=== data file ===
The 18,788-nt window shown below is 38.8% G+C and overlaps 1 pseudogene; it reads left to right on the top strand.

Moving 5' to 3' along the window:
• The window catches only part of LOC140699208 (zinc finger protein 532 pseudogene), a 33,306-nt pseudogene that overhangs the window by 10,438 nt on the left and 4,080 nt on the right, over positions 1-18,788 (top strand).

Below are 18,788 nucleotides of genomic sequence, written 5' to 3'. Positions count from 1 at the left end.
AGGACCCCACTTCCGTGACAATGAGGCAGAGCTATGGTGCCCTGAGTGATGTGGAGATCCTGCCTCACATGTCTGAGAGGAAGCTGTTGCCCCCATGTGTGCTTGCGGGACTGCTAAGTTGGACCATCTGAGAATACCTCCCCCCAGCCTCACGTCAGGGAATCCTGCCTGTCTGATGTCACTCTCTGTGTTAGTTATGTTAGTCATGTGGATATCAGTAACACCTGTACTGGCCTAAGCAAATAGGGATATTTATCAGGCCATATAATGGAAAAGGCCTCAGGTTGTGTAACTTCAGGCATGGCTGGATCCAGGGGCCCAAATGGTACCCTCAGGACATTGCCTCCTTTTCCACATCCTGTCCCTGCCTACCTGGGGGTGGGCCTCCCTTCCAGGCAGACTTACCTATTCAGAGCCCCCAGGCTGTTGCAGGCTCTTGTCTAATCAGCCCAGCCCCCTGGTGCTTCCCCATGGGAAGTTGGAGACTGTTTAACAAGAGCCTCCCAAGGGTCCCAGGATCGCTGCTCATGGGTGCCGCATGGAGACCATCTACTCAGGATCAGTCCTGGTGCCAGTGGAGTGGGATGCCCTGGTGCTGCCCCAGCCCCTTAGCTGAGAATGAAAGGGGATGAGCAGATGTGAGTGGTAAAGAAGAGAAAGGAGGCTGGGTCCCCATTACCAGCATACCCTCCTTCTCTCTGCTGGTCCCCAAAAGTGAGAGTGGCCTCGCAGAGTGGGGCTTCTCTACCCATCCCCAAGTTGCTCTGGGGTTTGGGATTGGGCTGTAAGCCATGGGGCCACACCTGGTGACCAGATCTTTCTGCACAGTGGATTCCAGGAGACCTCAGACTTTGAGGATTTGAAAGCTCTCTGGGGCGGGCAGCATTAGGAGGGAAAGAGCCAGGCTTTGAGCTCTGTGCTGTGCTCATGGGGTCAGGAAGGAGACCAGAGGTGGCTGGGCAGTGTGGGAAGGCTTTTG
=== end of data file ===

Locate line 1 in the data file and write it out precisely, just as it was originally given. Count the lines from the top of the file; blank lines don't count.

The 18,788-nt window shown below is 38.8% G+C and overlaps 1 pseudogene; it reads left to right on the top strand.